Regan developed pink eye in Aug 2015 when she was 4. Her pink eye did not clear up with traditional treatments. We were followed by an ophthalmologist weekly for 4 months until it was determined she needed a surgical removal of the lesions on her eyelids. In Dec 2015 she had the first surgical removal. Within 4 hrs of the surgery I could see the membranes reforming.  We were crushed.  We we were then sent to an Oculoplast at the University of Louisville.  He presented Regan’s case at a grand rounds meeting with multiple physicians from several specialty practices.  In Feb 2016 she had a second surgical removal.  During this procedure they also obtained numerous labs for further work up. In March 2016 we were finally given the diagnosis of Congenital Plasminogen Deficiency.  We were told there was not an FDA approved treatment and that the medical regimen she was on was the best treatment available.  That included: heparin eye drops 4x/day, cyclosporine eye drops 6x/day and steroid eye drops 2-3x/day (this was only used sparingly because of the risk of developing glaucoma) along with frequent surgical removal of the membranes.  This was not acceptable to us.  I asked her pediatrician if seeing a hematologist would be beneficial and she stated that she didn’t think it would be helpful since it was so rare.

So I began my own research of literature and studies. I found an article written by Dr. Amy Shapiro, founder of Indiana Hemophilia and Thrombosis Center (IHTC), that quite frankly terrified me as it discussed mortality rates. Out of desperation I called IHTC to make an appointment in hopes to just discuss her diagnosis with a medical professional who had more information than I had been given thus far. When I called and explained why I was calling the receptionist asked if my daughter was Type 1 or Type 2 and if I was calling about the clinical trial that was starting. I was ecstatic! I had no idea that a clinical trial was starting in the US….much less only 2 hrs from where we lived!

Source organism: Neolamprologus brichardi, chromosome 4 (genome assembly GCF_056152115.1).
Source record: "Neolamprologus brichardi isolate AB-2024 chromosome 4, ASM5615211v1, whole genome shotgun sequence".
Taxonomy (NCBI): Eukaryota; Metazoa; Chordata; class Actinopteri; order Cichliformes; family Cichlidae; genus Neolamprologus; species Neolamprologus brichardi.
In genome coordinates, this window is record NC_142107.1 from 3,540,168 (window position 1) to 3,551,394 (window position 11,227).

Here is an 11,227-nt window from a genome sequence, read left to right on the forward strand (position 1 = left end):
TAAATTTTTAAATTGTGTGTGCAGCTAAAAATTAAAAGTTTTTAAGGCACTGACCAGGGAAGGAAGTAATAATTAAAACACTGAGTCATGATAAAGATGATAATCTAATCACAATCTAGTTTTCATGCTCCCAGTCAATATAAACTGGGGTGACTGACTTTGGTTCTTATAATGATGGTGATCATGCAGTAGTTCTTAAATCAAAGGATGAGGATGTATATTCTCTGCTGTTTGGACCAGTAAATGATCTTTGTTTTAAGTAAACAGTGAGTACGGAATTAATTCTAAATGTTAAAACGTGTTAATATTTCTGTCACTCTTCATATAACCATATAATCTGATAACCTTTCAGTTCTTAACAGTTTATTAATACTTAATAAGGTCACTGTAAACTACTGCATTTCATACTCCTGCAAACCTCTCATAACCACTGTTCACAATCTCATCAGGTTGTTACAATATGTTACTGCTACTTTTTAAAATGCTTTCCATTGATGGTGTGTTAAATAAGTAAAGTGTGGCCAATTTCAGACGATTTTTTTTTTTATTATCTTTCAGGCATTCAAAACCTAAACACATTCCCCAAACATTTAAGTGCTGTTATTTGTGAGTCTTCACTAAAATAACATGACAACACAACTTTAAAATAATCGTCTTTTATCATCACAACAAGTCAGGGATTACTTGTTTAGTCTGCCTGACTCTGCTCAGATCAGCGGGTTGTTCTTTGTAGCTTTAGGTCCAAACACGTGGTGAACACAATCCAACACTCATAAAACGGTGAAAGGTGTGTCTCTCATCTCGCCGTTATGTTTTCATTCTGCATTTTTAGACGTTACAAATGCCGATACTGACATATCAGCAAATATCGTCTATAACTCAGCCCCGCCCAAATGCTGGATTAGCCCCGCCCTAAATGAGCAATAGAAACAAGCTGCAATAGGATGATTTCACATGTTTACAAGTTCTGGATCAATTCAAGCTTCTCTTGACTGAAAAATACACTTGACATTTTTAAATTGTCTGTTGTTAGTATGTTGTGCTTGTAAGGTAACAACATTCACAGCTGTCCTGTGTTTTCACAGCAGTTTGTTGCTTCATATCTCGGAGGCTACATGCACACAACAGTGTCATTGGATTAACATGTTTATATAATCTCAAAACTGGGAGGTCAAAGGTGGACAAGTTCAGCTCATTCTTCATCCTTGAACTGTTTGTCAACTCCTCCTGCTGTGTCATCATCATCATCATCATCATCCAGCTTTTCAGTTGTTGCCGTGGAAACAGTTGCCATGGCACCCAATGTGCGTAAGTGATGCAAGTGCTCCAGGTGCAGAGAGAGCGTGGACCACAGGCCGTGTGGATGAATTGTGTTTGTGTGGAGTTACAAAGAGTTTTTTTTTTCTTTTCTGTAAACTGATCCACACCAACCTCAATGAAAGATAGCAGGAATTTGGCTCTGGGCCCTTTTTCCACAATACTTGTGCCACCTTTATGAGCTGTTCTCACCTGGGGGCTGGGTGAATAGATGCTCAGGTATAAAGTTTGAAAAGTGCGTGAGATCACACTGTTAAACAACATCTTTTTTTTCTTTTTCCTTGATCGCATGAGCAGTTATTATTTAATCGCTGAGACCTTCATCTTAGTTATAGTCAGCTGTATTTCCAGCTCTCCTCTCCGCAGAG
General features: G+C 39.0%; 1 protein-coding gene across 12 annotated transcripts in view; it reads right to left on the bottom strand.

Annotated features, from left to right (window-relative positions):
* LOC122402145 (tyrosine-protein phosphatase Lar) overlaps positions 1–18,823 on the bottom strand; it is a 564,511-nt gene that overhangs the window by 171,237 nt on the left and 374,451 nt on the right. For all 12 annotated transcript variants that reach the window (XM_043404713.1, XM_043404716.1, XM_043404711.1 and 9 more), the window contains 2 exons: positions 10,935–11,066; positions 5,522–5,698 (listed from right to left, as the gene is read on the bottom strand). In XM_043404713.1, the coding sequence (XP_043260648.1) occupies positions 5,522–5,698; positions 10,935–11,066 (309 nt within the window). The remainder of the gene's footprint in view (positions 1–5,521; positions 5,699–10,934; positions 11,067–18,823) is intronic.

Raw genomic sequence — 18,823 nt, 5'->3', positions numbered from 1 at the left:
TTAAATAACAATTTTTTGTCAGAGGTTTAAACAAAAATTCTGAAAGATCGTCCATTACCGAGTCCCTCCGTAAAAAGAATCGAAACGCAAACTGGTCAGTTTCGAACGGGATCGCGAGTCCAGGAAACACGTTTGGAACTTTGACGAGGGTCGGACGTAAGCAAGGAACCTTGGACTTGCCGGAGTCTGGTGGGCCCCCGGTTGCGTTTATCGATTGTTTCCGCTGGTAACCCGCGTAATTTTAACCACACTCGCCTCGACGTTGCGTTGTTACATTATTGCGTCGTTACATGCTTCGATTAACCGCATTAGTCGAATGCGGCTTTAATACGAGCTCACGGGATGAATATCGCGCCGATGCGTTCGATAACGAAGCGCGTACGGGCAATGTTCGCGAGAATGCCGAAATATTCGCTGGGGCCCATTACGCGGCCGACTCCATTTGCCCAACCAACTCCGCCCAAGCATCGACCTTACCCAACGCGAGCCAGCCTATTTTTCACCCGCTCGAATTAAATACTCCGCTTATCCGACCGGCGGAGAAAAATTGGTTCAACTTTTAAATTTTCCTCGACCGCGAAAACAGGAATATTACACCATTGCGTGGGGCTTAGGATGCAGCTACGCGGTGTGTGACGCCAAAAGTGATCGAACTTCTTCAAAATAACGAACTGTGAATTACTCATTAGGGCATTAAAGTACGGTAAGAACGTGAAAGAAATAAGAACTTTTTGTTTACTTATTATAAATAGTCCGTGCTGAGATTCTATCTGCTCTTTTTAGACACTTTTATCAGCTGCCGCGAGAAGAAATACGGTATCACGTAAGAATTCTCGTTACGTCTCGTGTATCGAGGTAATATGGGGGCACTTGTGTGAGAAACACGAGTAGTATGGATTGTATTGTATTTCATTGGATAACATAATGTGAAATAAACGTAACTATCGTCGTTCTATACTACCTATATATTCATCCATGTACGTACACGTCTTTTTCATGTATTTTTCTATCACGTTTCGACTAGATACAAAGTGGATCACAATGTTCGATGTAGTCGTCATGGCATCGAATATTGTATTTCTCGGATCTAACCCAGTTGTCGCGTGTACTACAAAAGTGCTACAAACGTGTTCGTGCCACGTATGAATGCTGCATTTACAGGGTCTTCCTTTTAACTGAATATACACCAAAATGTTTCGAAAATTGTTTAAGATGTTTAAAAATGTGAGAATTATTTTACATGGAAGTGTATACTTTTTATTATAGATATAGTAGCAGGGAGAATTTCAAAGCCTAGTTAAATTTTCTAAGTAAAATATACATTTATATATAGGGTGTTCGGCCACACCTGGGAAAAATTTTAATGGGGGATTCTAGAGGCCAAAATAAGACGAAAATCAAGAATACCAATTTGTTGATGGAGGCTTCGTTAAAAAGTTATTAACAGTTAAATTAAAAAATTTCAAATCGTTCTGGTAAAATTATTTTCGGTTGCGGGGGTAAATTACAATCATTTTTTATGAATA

Shortly before our first visit at IHTC Regan had to have her final surgical removal of the membranes. I was very hesitant because I had learned it was contraindicated for her condition. But she had lost 70% of her vision in her eye and was at risk of total vision loss, so we really didn’t have a choice.

She started the clinical trial in June 2016. She started with infusions every 3 days but she currently receives her infusions weekly.  Within 12 wks Regan had 100% resolution of her eye membranes. She went through 6 months of vision therapy and regained normal vision.  During this process we also learned that she had internal membranes as well. Those membranes resolved within about 6 months!